For me, it was easy to assess how she was doing because I was work from home so I could help her get acquainted with my child's schedule and activities for the first few weeks. It was a slow process that I wished went a little faster and after about six months our daughter hit 12 months old and we decided to transition to a trusted daycare place.

I would stress that communication is the most important thing when hiring a nanny. Be open about everything at the start, make sure your nanny is on the same page with regards to your parenting style and how to deal with your child if/when he/she is difficult. For us, by the end, the confident, knowledgeable person we interviewed was constantly doing things we found inappropriate, would never ask for help and actually broke a few things in our house, and was suffering from health problems she never disclosed during the hiring process.
posted by mathowie at 7:18 AM on June 22, 2006

Just e-mailed you. :)
posted by picopebbles at 7:37 AM on June 22, 2006

my bigtime nanny girlfriend suggestions poking around messageboards and college job listings - referral services overcharge like the dickens. it all comes down to the interview!
posted by soma lkzx at 8:06 AM on June 22, 2006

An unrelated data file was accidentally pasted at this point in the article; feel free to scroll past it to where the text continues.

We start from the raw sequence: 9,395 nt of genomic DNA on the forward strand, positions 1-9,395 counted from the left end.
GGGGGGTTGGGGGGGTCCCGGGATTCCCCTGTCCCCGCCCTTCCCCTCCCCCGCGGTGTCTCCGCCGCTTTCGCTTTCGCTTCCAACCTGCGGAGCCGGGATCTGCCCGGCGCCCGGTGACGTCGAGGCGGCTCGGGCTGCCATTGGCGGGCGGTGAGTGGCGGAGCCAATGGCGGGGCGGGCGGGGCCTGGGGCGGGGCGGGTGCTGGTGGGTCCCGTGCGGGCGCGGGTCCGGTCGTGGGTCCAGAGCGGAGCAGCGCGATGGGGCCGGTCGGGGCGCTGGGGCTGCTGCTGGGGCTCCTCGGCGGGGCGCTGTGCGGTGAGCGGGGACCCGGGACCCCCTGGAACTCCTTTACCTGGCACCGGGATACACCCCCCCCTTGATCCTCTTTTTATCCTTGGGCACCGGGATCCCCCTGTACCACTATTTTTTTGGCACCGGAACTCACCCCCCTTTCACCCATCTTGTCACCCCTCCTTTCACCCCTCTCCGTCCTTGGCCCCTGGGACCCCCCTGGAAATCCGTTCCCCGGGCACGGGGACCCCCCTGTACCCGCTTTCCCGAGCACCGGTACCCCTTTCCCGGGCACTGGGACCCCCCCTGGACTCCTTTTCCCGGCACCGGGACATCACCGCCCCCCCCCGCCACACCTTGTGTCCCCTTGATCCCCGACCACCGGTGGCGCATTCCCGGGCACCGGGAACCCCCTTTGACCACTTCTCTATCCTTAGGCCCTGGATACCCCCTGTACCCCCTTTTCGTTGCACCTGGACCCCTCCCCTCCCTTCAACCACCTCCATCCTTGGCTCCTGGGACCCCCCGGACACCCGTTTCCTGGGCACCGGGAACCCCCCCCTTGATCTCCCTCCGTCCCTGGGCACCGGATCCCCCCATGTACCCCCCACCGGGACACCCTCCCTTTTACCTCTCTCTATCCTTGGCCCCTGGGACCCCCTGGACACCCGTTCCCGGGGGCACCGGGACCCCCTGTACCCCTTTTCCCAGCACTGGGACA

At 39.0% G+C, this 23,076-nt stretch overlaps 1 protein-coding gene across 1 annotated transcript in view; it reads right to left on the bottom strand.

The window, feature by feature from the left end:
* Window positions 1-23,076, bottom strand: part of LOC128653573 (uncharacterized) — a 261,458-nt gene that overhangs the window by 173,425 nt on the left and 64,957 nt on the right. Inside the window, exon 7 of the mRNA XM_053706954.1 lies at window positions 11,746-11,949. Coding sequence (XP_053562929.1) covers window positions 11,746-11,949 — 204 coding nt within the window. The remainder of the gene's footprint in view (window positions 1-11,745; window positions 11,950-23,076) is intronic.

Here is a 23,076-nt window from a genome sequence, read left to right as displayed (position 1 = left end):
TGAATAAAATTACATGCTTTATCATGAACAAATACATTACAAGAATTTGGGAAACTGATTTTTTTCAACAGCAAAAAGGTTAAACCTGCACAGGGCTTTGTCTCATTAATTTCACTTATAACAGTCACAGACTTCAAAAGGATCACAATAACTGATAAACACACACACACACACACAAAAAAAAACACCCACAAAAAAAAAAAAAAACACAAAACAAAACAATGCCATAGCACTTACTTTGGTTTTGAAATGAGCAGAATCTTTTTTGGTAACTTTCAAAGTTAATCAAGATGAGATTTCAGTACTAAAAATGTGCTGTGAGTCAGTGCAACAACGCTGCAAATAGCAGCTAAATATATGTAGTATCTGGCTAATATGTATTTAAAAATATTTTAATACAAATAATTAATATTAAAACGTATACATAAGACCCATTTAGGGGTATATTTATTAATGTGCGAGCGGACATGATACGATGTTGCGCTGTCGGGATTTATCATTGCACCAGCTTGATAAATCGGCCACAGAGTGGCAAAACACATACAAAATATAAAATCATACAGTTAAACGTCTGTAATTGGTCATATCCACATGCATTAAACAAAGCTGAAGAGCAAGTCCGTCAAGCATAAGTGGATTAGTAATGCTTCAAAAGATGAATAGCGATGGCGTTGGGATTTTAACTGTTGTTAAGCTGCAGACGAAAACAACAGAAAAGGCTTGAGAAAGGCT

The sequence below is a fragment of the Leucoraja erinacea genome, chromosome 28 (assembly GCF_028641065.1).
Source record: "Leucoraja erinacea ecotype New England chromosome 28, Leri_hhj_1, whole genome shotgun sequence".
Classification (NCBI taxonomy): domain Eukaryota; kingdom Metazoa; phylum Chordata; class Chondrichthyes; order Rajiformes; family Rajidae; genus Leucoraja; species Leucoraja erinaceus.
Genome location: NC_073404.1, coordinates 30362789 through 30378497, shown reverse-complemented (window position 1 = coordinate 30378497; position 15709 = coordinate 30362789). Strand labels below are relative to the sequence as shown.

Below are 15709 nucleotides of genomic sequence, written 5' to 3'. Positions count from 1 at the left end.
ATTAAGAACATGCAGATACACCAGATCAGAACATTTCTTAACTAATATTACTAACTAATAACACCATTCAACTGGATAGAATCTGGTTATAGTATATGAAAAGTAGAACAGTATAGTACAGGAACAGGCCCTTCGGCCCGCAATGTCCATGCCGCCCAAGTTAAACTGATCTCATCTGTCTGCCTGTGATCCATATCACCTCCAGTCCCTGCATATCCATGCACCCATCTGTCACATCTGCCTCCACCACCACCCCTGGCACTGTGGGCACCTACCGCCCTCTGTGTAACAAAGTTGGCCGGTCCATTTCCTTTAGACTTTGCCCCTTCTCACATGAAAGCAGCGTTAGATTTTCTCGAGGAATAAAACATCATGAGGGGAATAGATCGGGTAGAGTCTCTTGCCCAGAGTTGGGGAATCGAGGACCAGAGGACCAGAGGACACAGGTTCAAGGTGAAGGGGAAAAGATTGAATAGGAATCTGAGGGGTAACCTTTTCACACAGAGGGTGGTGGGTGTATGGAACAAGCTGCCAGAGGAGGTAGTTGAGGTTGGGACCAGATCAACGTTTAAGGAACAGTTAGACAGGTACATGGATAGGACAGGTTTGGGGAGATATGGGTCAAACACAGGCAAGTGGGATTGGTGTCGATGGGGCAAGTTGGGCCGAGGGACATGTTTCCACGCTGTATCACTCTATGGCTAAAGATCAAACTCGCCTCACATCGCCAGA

Ditto what was written above. We advertised in the local newspaper and received about 50 responses. Many of the responders had children they wished to simultaneously have with our children -- because we didn't want that for various reasons, it was easy to narrow the list down to about 10. A second issue for us was that we wanted someone who had done this for a living for an extended amount of time - not someone who was being a nanny because they couldn't get a job doing X. This was important to us because we wanted stability for the longterm. The woman we ultimately hired was in her 60's, worked for a previous family for 5 years (I spoke with her previous employer) and was very gentle and loving. Odd to say, but I had a very strong intuition about being 'the one' when I first spoke with her on the phone. It turned out to be a wonderful relationship and she took care of our children for 5 years. For very young children, I think that at-home daycare is the best compromise when both parents work (if you can afford it). Good luck with your search!
posted by bluesky43 at 8:16 AM on June 22, 2006

Just a few pieces of advice:

A. Consider using a "nanny-cam" in the begining

B. Write a contract and have her sign it. Trust me, this can save heartache, later.

C. Remember that each babysitter/nanny has his/her negatives. Pick the one whose negatives you can live with.

D. Decide on how much TV your kid can watch, if any, if your babysitter/nanny is to clean and cook for you and what your policy is for "off" days.
posted by whitebird at 8:31 AM on June 22, 2006